Reveries of a Wild Soul

addicted to running away.



It’s Sunday morning, but no rain is falling. Outside, a rooster insistently crows – if he is not the state bird already, he should be, because there are plenty of his kind roaming about. Through the opened glass shutters, I can see the wind playing with the leaves and palm fronds, and above and beyond the rooftops, the swaying fields of cane. The breeze enters the room occasionally, but never quite reaches where I sit behind the desk. Yellow mid-morning light shines through – the sun could be hot today, it certainly looks to be, but I haven’t yet stepped foot outside, caged as I am in this office, my muscles restless and longing to run, run, run.

Run away, again.

But I make myself sit, make myself type out these words and read the words of others. I content myself – or try to – with the knowledge that this sitting still won’t last forever. That someday soon, I’ll be on the move again. This town has become too small, too full of memories already – has it really only been seven months? – and I can feel the unknown calling.

But is it fear of the familiar that keeps this restlessness ever-present? Fear of attachment? Fearful because with attachment, there could be grief and loss?

The problem is, you’re too well versed in head-intelligence, and not well versed enough in heart-intelligence. You don’t feel enough.

Your words felt like a spear through me, that day, and my automatic response was defensiveness. That’s not true. I feel a lot – too much, too deeply, actually.

You laughed and shook your head. That’s not what I meant. I mean that you keep everything bottled up. You don’t let anyone in, and because of that, you don’t understand anyone. You can’t empathize with anyone. All your relationships are superficial.

I could feel my cheeks grow hot, and I looked down and tried to think of a clever response, but none was forthcoming. How accurately you were able to read me filled me with frustration, because you were right. I didn’t let anyone in, didn’t want anyone in, because that would lead to attachment, which would lead to loss. How I had gotten this idea into my head and heart, I didn’t know – couldn’t pinpoint the exact moment I stopped trusting the world with what lay in my depths.

Got you. Your eyes sparkled with humor, but also understanding. I could feel my cheeks grow hot again. You, who’d only known me a few months – suddenly guessing at all I kept secret. A stranger who knew my soul better than those who’d known me my whole life.


I’m thinking of that day now, as I sit in this office watching the dance of light  outside and feeling the longing to go, go anywhere – anywhere but here, this chair in this office in this box in this town. Even just to the other side of the island would provide enough respite, enough unknown, to quell, for a time, my addiction to running away.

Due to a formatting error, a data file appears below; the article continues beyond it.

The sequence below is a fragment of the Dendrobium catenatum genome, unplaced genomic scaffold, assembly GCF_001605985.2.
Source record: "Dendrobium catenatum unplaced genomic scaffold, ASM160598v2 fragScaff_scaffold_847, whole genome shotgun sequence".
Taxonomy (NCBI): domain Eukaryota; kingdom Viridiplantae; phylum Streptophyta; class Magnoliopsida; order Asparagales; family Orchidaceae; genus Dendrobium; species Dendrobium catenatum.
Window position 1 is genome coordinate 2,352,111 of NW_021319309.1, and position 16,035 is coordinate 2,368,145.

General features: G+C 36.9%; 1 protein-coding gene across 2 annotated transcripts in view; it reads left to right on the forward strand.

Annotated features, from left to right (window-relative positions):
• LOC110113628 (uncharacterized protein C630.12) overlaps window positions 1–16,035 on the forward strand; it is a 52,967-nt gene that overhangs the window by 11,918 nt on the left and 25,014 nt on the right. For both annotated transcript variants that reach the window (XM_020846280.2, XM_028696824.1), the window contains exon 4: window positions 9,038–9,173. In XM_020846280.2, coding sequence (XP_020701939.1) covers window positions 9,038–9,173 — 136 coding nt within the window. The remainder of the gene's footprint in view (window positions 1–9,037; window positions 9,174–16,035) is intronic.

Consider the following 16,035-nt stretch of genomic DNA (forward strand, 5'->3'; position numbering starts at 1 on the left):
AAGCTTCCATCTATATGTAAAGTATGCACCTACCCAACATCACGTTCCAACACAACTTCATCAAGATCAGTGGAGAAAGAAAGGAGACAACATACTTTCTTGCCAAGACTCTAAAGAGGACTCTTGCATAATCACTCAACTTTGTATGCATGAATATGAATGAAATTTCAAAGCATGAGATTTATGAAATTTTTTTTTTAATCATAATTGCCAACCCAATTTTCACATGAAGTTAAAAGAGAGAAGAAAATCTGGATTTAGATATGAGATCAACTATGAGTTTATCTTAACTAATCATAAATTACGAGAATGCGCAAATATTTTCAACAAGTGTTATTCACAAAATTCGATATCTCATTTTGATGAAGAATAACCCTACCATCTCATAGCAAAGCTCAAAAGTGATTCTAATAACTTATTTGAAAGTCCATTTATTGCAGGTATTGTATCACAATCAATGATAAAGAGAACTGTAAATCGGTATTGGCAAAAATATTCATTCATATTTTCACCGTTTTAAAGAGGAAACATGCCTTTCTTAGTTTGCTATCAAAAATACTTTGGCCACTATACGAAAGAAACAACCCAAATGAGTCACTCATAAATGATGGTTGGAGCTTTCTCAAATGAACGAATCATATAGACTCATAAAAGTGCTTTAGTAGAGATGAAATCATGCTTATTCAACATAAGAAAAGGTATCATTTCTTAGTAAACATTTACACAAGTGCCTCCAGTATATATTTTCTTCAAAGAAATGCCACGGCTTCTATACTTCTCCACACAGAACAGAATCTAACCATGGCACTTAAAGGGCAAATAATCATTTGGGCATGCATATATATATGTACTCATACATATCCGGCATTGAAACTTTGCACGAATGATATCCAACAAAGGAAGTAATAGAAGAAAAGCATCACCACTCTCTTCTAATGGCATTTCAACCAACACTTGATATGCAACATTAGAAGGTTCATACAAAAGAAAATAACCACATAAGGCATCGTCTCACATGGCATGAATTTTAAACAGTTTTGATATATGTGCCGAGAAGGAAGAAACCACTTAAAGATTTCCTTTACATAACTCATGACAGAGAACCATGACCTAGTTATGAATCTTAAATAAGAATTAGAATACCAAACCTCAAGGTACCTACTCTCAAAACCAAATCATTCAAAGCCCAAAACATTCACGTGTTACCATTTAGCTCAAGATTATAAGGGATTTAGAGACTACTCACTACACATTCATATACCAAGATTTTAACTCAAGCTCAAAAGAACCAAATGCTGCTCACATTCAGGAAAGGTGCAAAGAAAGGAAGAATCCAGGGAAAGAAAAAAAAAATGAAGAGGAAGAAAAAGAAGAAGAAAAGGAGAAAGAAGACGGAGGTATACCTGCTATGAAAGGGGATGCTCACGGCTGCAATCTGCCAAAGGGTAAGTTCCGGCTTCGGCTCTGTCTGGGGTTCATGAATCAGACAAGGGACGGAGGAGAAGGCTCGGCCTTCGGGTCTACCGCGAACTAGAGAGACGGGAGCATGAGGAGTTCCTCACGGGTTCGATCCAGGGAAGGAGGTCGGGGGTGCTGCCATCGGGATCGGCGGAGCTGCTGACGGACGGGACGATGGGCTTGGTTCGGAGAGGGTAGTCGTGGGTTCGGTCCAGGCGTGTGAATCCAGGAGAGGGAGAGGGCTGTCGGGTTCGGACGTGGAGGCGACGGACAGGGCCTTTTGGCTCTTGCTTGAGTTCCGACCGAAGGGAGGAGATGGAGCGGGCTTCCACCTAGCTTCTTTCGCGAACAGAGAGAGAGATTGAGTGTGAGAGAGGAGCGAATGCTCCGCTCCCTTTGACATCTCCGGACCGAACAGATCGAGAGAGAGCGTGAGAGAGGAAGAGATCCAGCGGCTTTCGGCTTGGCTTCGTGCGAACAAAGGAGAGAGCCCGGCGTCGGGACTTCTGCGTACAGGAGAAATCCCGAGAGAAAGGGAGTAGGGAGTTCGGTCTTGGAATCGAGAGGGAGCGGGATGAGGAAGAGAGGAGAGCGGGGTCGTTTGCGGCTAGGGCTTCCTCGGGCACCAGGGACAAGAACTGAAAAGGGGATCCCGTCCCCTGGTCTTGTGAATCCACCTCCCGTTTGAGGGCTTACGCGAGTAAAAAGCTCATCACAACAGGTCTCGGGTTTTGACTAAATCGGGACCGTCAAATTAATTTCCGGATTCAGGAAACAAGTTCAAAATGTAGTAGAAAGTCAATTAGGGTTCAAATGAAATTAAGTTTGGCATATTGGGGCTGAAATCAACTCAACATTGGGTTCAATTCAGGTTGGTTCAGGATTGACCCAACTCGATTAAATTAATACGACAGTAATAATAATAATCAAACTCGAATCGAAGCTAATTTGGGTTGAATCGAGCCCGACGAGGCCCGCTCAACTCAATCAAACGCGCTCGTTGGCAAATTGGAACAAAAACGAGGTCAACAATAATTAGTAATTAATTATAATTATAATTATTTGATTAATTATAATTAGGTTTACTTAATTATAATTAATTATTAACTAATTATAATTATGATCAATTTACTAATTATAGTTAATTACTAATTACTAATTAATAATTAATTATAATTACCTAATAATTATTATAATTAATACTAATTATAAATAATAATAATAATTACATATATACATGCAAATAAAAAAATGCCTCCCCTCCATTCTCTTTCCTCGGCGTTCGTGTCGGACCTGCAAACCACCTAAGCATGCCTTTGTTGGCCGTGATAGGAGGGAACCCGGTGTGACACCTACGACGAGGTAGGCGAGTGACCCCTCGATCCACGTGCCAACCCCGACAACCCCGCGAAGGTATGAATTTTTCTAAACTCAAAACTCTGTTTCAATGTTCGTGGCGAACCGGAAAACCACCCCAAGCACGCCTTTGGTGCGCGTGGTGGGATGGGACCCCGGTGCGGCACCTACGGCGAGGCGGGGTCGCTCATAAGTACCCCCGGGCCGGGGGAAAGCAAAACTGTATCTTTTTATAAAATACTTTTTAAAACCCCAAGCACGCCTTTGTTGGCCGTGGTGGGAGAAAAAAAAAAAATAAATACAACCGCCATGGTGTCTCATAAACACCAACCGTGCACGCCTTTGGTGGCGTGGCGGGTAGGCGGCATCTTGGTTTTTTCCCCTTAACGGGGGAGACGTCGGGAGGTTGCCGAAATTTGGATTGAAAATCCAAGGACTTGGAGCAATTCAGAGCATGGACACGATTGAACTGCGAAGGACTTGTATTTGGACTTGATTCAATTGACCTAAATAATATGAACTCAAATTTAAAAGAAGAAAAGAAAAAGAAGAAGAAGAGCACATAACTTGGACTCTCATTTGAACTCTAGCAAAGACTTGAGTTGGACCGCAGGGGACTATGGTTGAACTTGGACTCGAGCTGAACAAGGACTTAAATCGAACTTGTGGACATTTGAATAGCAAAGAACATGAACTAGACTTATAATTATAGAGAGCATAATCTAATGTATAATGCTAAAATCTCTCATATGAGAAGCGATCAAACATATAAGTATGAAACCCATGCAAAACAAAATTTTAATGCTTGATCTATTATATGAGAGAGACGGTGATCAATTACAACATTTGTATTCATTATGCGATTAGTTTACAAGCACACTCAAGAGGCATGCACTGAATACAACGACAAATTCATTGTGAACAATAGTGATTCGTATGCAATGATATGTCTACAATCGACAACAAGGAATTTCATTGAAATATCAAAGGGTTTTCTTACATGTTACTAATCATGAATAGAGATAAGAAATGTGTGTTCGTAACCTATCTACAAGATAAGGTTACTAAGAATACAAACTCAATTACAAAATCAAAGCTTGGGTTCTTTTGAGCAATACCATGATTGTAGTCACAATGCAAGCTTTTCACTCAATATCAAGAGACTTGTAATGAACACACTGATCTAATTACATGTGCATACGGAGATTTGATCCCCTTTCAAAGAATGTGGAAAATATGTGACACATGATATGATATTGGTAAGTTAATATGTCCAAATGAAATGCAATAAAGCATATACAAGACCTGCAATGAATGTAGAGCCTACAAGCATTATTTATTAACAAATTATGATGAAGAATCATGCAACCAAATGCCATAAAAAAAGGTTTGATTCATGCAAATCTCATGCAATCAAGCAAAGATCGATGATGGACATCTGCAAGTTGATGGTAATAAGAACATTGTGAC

I walked outside for a moment – just a moment, just long enough to feel the sun on my skin and the perfection of the wind, and suddenly I was transported to all the other places I had felt that same wind. Memories swirled around me and I grasped helplessly at the present, at the future – at whatever could be used to erase that nostalgia.

Still, after all you said, I can’t let go of the hope that my relationships aren’t superficial – they certainly don’t feel superficial. But then I think of all the times I needed a hand to hold, a shoulder to cry on, someone to talk to and feel truly understood – and I think of the way I never called any of my friends because I didn’t want to bother them with my little troubles, didn’t want to bring their days down with my sadness. So I dealt with it all on my own instead, and let the grief sit in my stomach until I was distracted enough to not feel the choking heartbreak anymore.

So perhaps I don’t have much heart-intelligence, because my addiction to running away, to non-attachment, have blocked me from being open enough to let others in. And I sit here in this box, trying to think of ways to remedy this restlessness. Try to find ways to feel a depth in all my friendships, in all my relationships, that I hadn’t let exist before.

Try to find a way to not run away.


Have you had trouble in the past opening your heart and soul up to others? How did you remedy it?



Author: Faythe.

Tree-hugging dirt-worshipping hippie mama standing witness to the universe.

3 thoughts on “addicted to running away.

  1. Good writing! A life not self examined is not worth living…can’t remember who wrote that but it fits! You sound like one of your parents, maybe…How bout another short fiction story, Subject; Anchorage Daily News classified ad I saw : Wedding dress size 8, new, never worn….

  2. Wonderful post, Faythe. You are listening and looking deeply. I guess many of the people I am drawn to have a similar desire to run, to move, to not let people in for a host of reasons. It always seems to make sense at the time. And, I am not sure it’s wrong, but being conscious of that feeling/need seems to be important. Bravo for being brave and writing about this aspect of your soul and being.

  3. Pingback: the stigma of escape. | Faythe.

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